Sylvan Lake product Kadey Rosie will join the NAIT Ooks on the ice for the 2019-2020 hockey season.
The 17-year-old committed to the Ooks with an official signing in December.
“I was really excited to join the team and just have that whole experience with my family and friends to support me [and for it] to finally come true,” said Rosie, “it was really exciting to see my dream come into action.”
Rosie says she made her decision after she toured the NAIT campus and practiced with the Ooks adding she “really liked the environment.”
“The team was really friendly and kind and the coaches were really supportive,” said Rosie.
The student-athlete also liked how the school is like a tight-knit community.
The honours student currently attends Notre Dame High School in Red Deer, but will be transferring back this semester to H.J. Cody School to graduate with the people she grew up with.
As an Ook Rosie is hoping to be a part of the MRI and sonography program and is awaiting an acceptance after completing the interview process.
“MRI kind of includes my interest and love for physics as well as my wanting to help people,” explained the life-long athlete.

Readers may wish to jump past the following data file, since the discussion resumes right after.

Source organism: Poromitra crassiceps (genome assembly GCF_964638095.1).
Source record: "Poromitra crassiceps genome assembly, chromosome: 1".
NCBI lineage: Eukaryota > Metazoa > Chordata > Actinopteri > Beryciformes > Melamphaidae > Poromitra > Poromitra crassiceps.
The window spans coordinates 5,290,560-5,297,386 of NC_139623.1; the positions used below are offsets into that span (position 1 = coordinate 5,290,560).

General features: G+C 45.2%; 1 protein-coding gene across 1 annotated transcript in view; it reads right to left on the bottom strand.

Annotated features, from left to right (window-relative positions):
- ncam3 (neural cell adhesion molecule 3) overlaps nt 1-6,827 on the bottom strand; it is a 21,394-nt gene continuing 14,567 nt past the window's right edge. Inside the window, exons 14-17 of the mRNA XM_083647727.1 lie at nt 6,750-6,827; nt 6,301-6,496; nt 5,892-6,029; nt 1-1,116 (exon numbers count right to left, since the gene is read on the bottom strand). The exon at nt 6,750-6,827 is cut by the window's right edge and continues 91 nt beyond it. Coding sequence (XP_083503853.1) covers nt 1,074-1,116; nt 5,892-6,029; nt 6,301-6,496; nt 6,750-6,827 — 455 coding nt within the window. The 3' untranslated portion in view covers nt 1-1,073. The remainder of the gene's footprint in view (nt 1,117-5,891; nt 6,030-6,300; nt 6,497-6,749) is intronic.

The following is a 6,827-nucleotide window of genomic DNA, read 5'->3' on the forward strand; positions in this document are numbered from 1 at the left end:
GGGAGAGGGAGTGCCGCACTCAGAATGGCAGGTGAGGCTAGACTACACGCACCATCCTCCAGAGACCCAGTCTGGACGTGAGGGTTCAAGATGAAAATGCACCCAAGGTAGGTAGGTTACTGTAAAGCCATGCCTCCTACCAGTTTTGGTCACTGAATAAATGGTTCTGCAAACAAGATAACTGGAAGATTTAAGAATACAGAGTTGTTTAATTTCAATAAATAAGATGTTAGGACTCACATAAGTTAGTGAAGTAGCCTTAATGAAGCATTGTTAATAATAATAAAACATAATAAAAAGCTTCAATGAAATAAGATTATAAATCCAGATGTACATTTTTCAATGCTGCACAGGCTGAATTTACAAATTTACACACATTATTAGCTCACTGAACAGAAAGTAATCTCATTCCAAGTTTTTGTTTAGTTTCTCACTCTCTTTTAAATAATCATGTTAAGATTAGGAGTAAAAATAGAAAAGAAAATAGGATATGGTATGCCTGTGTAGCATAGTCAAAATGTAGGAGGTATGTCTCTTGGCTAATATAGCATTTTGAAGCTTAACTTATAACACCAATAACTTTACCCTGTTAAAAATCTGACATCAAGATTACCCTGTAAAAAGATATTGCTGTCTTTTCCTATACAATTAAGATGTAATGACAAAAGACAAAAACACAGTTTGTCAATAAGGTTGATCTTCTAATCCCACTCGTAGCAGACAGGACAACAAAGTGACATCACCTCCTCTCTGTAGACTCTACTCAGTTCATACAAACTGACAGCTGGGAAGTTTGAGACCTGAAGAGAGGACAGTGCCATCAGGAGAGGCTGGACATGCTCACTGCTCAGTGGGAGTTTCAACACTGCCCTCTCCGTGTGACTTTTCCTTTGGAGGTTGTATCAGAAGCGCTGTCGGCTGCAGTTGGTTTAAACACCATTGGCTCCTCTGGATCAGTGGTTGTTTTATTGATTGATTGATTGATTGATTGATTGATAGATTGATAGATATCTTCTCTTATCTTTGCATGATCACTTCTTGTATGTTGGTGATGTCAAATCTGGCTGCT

Rosie was only six-years-old when she hit the ice for the first time and chose to wear No. 7 to represent her soon-to-be age.
She says she does not think she will be able to continue to wear the number next year at NAIT, but whatever number she ends up with it doesn’t matter.
“I just like the way I feel on the ice and the team environment, as well as the skill and personal aspect of it… it’s really exciting,” said Rosie, who also played volleyball throughout high school.
Rosie grew up playing in Sylvan Lake as a Laker before becoming a West Central Wildcat with the Sylvan Lake female hockey program.
The forward has been with the Red Deer Sutter Fund Chiefs program for the past four seasons, and has been with the Midget AAA Chiefs for the last two seasons.
Rosie says she is looking forward to the competition and to play at the next level of hockey with the Ooks in 2019-2020, as well as more gaining experience with those girls and learning new things.
As far as competitive play goes, Rosie’s will probably come to an end after university.
“It’s kind of difficult as a woman to play after college, there’s a couple of national teams, but no, I feel like after university I’ll probably just settle into my job and play casually after that,” commented Rosie.
Rosie’s advice for the younger generation of girls looking to play at the university level is to continue to pursue their dreams by working hard throughout their hockey careers and their summers.
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